• scissors
    February 12th, 2011ImogenUncategorized

    This Study of Arms by Leonardo da Vinci shows the muscles in wonderful detail. You can see how far up the arm the tendons for the fingers go.

    I recently had the pleasure of going with my Dad to see Richard Thompson and band performing at the Royal Festival Hall. The concert was amazing, and from our meticulously booked seats I had a great view of RT’s playing. I was fascinated by the muscles apparent in his right forearm as he plucked and strummed. My dad tells me that Mr Thompson practices for two hours a day (even on tour!) and although his arms are not “hench” (as some of my friends back home may say) and hugely bulky, the muscles for his fingers are certainly well-honed.   As you can see in Leonardo da Vinci’s sketch, there are very few muscles actually in the hand. Fingers are controlled by muscles in the arm and the two are connected by tendons.

    Muscles make us move, but like everything else in the body they can go wrong. What I would like to know today is: what are muscle knots? After looking into the answer I find that it is actually relatively simple, they are parts of a muscle that have contracted, but not relaxed along with the rest of the muscle. Muscles can only pull (never push) so a muscle is either contracted or relaxed. A muscle fibre is made up of lots of filaments that slide over each other to create a pulling force. As the filaments overlap more the muscle becomes shorter and more compact. You can see this in action by looking at your inner forearm as you make a fist. Place another hand on your forearm as you do so and you will feel the active muscle changing shape as it contracts. When I do it my hand is also involuntarily lifted up slightly as the muscle shortens.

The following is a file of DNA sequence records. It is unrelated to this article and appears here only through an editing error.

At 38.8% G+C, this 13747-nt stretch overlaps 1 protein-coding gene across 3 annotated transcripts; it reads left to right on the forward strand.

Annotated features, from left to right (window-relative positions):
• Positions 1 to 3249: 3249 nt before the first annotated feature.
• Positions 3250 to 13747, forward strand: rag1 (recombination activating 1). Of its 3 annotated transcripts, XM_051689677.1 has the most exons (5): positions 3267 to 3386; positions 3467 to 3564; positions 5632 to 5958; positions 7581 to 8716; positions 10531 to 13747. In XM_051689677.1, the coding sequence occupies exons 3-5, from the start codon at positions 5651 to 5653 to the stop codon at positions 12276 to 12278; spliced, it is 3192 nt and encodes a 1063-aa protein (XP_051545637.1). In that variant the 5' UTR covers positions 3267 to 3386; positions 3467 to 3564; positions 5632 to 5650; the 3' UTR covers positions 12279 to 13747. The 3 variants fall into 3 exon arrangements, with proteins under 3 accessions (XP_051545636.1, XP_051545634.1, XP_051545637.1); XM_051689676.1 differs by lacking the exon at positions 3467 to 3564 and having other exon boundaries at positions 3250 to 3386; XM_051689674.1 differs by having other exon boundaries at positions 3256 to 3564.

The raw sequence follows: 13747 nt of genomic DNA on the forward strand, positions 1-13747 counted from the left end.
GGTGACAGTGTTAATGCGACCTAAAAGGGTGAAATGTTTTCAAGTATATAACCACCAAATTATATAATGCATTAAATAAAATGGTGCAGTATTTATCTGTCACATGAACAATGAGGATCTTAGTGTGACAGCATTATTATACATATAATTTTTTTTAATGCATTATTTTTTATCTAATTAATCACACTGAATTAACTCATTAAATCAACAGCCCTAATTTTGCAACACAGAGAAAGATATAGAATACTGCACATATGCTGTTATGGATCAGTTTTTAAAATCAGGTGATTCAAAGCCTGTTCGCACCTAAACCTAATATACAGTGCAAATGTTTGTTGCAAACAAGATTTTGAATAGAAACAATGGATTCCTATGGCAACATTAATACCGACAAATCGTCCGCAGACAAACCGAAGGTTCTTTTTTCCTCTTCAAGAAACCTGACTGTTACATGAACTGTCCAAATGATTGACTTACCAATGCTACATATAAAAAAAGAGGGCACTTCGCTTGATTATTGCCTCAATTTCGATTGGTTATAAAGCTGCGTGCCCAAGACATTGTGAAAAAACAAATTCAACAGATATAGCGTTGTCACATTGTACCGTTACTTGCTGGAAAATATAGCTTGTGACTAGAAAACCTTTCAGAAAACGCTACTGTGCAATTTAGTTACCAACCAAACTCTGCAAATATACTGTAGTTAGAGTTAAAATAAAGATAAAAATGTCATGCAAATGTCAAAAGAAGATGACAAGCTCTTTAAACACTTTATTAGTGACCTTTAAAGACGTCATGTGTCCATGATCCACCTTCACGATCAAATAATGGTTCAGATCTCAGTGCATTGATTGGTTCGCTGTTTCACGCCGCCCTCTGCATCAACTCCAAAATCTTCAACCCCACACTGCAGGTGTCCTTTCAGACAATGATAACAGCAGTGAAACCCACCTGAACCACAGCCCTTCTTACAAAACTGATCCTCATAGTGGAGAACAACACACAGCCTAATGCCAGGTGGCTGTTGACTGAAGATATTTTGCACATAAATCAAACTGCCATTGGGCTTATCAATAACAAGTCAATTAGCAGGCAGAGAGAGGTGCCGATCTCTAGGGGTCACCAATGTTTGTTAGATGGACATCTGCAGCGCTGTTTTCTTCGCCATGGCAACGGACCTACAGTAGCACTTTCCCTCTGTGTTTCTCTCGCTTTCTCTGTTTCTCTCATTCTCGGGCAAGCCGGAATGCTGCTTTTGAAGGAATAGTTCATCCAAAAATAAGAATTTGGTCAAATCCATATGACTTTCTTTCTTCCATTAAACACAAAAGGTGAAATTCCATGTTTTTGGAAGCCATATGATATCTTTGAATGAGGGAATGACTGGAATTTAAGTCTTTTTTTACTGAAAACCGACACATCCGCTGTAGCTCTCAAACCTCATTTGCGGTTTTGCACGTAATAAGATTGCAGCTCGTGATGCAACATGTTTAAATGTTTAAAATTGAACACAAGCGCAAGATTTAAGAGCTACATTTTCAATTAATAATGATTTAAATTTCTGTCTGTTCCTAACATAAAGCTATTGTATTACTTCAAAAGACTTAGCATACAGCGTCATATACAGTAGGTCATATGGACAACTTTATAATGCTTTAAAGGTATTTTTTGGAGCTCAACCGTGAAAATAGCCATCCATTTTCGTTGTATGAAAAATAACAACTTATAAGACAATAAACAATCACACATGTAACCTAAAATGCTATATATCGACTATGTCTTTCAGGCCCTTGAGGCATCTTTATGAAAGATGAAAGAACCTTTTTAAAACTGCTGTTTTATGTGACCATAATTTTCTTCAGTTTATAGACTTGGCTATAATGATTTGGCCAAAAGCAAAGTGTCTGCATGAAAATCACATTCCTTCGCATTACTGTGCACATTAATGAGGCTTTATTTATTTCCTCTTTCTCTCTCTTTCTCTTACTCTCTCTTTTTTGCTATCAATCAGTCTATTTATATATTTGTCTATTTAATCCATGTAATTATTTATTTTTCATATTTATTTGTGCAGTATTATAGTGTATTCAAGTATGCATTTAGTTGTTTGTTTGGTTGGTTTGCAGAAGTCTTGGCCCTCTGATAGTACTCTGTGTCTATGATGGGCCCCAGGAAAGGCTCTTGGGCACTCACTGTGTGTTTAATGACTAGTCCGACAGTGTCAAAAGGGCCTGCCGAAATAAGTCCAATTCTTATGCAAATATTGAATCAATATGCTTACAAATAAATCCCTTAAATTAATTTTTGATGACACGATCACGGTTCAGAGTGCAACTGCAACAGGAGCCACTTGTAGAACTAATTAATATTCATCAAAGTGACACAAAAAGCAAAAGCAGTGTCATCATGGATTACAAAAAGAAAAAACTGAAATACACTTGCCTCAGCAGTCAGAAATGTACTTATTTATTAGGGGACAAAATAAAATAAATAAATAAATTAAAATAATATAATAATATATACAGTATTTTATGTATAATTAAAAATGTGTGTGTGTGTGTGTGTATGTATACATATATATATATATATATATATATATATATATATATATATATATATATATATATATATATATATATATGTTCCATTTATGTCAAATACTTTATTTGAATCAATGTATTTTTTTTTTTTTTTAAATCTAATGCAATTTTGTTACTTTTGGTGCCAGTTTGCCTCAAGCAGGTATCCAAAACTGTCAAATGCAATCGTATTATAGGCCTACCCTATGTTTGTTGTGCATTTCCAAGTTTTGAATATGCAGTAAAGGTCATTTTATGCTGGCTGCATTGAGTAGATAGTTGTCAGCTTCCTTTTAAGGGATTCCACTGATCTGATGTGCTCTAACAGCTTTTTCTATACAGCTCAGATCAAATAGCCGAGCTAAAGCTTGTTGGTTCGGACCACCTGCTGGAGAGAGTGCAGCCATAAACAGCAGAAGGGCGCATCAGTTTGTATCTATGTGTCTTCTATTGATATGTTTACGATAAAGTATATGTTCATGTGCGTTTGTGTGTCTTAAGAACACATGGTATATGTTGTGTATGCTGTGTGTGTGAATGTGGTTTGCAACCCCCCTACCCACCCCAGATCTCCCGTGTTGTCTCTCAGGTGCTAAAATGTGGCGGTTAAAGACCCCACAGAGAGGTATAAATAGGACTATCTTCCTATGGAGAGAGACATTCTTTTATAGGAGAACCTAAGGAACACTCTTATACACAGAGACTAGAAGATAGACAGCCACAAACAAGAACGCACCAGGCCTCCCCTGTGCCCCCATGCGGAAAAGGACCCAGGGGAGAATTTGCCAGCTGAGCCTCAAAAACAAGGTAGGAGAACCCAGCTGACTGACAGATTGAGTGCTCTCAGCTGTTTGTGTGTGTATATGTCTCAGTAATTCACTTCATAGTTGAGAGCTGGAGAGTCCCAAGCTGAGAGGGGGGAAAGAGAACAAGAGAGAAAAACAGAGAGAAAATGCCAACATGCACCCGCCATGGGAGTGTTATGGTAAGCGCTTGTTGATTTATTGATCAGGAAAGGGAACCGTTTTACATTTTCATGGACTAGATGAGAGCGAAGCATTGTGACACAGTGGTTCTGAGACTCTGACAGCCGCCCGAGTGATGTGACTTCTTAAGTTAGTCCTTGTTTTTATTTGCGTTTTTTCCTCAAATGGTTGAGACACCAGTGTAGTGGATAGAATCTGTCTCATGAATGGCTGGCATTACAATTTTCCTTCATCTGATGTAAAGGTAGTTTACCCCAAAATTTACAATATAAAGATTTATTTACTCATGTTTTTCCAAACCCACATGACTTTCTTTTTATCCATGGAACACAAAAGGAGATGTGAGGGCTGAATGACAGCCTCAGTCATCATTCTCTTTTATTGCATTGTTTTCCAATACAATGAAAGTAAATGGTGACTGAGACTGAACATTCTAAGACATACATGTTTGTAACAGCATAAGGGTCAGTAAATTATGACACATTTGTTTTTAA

So apparently, these knots are actually known as myofascial trigger points. The most common way to remove them is with massage or using hot or cold packs which will encourage the muscle to relax. You can also use electrostimulation or pulsed ultrasound (woo ultrasound!). I actually had electrostimulation while I was seeing a physiotherapist to correct my spinal scoliosis. I can inform you that it is very relaxing and feels like pins and needles.

    I can’t find much information on why these “trigger points” are painful but I make the educated guess that the pain is due to lactic acid build up as the muscle respires faster than the blood can deliver oxygen to it. This is the same source of pain as when you work a muscle very hard, for instance, when running up stairs. From my own experience, massaging a muscle knot is painful too. Does anyone know why this is?


    If you’d like to know more about how a muscle contractions then here is a great animation I heard about from my physiology course. Even if you’re not interested in all the fancy names (let’s face it, you’re not going to want to learn them all if you don’t have an exam on it) you might find it interesting to see how the components move past each other.

    Happy muscling!

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  • scissors
    February 8th, 2011ImogenUncategorized

    In My Humble Opinion, Ultrasound is very cool. It is not as amazing to look at as MRI, nor as potentially lethal as X-Rays, but it can be used for a lot of diagnostic purposes. Many of us may remember ultrasound imaging from that grainy black and white image someone showed you excitedly as you tried to work out what it was. Or if you are like me and have not had any pregnant friends, remember that scene in Friends? This is because pregnant women on the NHS are currently offered at least 2 sonograms during their pregnancy in order to calculate the age of the foetus and to check it is growing healthily. Therefore this is the way in which we are most aware the way of using high-frequency sound to image inside the body.